A duo of French scientists at the Université de Bordeaux is proposing a radically different theory that explains the origin of the asteroid belt. According to their new model, the main asteroid belt that orbits between Mars and Jupiter could have formed from ejected material from various neighboring planets.

asteroid-belt

Credit: NASA.

The main asteroid belt is a circumstellar disc in the solar system that draws an imaginary frontier between the rocky and gas planets. It’s comprised of billions (perhaps trillions) of asteroids and minor planets which lie more than two-and-a-half times as far as Earth does from the Sun.

You’ll sometimes see Hollywood movies show a stressed commander trying to navigate his spaceship through dangerously close asteroids. Inside our solar system at least, that’s a non-issue, as the asteroids are spaced too far apart to warrant a close call. From Voyager to the more recent New Horizons mission to Pluto, none of our spacecraft had any issue crossing the asteroid belt. According to NASA, the total mass of the belt is less than the moon, far too small to weigh in as a planet.

A different take on the birth of the asteroid belt

The currently accepted theory that explains the belt’s formation suggests that early in solar system’s history, some five million years after the sun formed, Jupiter and Saturn moved inward toward the sun before changing direction and heading back to the outer solar system, scattering the asteroid belt in the process.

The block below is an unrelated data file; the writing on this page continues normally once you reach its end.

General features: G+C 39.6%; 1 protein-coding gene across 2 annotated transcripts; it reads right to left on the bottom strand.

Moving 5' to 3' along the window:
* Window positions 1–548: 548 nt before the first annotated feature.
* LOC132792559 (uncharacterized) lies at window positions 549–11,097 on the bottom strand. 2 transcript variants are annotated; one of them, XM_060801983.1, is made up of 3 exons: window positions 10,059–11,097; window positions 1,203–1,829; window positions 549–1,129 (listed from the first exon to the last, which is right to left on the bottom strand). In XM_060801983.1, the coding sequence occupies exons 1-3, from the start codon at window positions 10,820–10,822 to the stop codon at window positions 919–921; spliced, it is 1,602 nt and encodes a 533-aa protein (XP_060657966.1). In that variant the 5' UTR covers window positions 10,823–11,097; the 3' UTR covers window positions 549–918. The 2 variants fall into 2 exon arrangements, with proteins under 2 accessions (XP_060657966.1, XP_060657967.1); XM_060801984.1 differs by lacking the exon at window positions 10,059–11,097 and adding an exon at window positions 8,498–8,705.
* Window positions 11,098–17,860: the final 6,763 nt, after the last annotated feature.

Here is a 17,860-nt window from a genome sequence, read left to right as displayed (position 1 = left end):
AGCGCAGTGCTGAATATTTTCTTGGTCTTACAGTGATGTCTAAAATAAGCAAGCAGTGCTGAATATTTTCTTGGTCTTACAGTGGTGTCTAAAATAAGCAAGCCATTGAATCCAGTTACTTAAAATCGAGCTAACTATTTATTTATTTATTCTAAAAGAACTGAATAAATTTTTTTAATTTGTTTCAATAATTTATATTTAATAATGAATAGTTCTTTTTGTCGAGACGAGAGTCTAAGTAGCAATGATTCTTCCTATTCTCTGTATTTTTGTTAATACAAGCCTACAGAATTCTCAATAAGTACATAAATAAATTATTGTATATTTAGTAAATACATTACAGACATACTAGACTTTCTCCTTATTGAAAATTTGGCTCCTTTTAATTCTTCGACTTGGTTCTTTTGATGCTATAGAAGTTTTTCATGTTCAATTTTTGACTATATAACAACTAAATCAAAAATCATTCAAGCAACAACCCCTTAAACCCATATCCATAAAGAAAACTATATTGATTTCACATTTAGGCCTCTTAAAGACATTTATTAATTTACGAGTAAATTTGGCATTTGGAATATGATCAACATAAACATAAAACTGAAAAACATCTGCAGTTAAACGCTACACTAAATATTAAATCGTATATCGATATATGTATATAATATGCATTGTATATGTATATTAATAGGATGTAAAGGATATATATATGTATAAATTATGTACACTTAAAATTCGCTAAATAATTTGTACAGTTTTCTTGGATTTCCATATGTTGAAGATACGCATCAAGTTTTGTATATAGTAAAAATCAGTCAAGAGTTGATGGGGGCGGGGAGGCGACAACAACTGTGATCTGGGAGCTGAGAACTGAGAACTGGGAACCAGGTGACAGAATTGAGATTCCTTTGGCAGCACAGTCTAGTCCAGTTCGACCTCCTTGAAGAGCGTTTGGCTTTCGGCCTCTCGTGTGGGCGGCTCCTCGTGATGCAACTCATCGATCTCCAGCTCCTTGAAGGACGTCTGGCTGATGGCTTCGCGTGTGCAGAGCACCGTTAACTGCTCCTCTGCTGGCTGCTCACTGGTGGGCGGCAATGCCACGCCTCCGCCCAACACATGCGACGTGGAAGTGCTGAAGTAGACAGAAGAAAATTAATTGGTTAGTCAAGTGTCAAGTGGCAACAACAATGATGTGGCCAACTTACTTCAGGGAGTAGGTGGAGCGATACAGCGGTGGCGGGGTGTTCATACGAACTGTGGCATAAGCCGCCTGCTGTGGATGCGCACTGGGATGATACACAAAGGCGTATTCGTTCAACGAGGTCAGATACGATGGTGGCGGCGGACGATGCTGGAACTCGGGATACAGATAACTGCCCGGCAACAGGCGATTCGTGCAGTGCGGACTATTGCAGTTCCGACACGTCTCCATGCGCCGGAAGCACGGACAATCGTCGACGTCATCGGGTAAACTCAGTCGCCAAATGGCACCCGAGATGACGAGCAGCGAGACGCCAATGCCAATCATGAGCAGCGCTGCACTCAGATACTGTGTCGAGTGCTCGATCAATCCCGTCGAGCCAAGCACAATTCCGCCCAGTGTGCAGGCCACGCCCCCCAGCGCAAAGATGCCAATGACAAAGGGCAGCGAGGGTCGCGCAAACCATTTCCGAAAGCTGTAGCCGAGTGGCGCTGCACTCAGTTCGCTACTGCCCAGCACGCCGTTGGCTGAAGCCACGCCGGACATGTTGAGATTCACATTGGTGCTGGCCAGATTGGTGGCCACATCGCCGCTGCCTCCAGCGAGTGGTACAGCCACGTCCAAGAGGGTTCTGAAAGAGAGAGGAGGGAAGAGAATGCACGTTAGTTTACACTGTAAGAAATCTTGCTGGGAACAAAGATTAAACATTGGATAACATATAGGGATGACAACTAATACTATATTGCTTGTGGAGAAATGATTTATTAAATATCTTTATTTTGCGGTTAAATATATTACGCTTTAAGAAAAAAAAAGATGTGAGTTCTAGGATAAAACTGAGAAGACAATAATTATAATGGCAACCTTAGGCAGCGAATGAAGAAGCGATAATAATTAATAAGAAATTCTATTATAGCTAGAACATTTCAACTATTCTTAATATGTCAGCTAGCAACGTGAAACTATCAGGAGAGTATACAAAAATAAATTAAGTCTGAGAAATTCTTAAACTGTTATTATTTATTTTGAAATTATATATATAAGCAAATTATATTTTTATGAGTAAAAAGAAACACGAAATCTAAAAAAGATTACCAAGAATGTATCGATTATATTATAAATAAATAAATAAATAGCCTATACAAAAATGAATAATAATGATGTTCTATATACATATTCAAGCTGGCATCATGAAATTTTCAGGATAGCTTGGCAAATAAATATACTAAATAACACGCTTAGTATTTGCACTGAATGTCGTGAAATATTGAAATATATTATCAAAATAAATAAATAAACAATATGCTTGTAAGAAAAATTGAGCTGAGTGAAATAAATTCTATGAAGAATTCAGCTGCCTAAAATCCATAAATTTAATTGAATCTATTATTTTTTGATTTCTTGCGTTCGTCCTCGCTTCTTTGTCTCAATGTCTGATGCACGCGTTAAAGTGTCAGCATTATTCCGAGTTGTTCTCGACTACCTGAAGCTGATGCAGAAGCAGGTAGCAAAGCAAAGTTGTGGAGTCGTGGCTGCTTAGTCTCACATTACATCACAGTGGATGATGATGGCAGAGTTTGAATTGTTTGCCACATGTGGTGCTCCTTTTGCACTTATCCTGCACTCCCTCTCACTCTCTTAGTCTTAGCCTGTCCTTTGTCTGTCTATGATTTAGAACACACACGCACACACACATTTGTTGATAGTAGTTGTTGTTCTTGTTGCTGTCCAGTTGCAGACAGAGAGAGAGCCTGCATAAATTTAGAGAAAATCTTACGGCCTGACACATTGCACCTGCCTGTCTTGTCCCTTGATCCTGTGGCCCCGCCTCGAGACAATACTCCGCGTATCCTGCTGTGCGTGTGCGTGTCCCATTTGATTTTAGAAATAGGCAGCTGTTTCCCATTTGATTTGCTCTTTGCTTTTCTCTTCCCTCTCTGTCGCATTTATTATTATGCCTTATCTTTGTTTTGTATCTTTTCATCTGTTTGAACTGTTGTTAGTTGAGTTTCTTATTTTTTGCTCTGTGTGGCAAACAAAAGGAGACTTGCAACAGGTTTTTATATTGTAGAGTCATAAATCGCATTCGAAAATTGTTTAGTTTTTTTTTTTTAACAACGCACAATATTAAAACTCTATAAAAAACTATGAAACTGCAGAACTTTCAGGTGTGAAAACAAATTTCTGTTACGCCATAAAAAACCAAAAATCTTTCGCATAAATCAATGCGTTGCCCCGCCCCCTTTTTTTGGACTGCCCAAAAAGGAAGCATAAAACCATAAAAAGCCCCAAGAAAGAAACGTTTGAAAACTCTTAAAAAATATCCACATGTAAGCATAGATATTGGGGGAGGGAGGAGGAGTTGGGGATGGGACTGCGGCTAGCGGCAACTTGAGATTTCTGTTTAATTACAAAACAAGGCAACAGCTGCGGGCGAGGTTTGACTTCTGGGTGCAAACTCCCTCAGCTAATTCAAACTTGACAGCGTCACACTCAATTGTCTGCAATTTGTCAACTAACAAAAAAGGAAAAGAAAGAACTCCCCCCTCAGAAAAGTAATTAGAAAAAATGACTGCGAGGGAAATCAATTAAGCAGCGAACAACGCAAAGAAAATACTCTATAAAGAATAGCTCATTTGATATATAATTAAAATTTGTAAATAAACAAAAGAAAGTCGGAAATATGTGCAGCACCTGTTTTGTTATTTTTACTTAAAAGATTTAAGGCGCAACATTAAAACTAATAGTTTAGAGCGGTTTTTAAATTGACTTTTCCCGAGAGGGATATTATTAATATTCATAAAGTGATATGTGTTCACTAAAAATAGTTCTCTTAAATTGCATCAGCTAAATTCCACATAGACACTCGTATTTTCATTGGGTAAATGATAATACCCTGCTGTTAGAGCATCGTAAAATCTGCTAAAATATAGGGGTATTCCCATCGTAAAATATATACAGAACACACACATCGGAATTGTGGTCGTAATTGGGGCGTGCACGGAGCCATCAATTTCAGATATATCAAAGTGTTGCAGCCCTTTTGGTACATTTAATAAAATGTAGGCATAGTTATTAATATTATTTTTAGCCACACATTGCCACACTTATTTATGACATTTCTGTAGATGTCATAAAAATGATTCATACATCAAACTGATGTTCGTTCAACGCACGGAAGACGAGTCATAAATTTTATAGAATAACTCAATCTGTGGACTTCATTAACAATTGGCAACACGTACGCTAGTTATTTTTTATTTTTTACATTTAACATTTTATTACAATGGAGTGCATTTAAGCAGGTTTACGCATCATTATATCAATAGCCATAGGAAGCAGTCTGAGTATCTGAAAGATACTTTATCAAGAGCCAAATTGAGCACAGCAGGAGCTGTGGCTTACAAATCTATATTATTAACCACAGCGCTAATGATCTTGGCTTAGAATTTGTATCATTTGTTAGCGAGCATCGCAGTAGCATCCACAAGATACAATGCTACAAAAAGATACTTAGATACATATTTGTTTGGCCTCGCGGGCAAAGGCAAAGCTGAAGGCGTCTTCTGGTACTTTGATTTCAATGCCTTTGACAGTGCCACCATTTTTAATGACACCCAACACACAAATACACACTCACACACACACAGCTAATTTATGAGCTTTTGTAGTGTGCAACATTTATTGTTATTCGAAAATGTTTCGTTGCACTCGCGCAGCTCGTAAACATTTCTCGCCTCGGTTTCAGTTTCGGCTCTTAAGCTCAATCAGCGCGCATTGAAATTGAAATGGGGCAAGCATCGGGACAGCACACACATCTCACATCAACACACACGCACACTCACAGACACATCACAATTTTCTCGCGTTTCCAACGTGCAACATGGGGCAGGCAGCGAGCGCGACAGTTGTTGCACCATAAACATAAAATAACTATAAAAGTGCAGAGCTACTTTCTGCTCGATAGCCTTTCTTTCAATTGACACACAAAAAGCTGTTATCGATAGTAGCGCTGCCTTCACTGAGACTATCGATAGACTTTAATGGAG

It’s thought that about 99 percent of the original asteroid belt is now gone, flung away by Jupiter’s massive gravitational pull. The gravitational effect is also thought to prevent the material from coalescing into a large planet.

Sean Raymond, the lead author of the study and an astronomer at the University of Bourdeaux, has a different take on the matter. He and colleague Andrei Izidoro propose a new, very different explanation for the asteroid belt’s formation. According to their calculations, it’s quite possible that the asteroid belt was initially almost empty, but was only later filled with S – and p-type asteroids, which form the inner and outer edges of the belt, respectively.

Asteroids closer to the rocky planets, the S-type, most frequently contain silicate, just like the inner planet. C-type asteroids tend to contain more carbon, similarly to the gas giants. This distribution suggests the material these asteroids are made of comes from early planets. Essentially, the asteroids could be excess material that was ejected into the asteroid belt where it remains to this day.

To test these assumptions, the researchers built a model of the early solar system where the space occupied by today’s asteroid belt is empty. Running the model forward revealed that it is indeed possible, though not necessarily likely, that material from the outer planets contributed the material required for the belt, the authors reported in Science Advances.

Raymond and colleagues are now seeing to improve their model on the lookout for more tangible evidence that supports their view.

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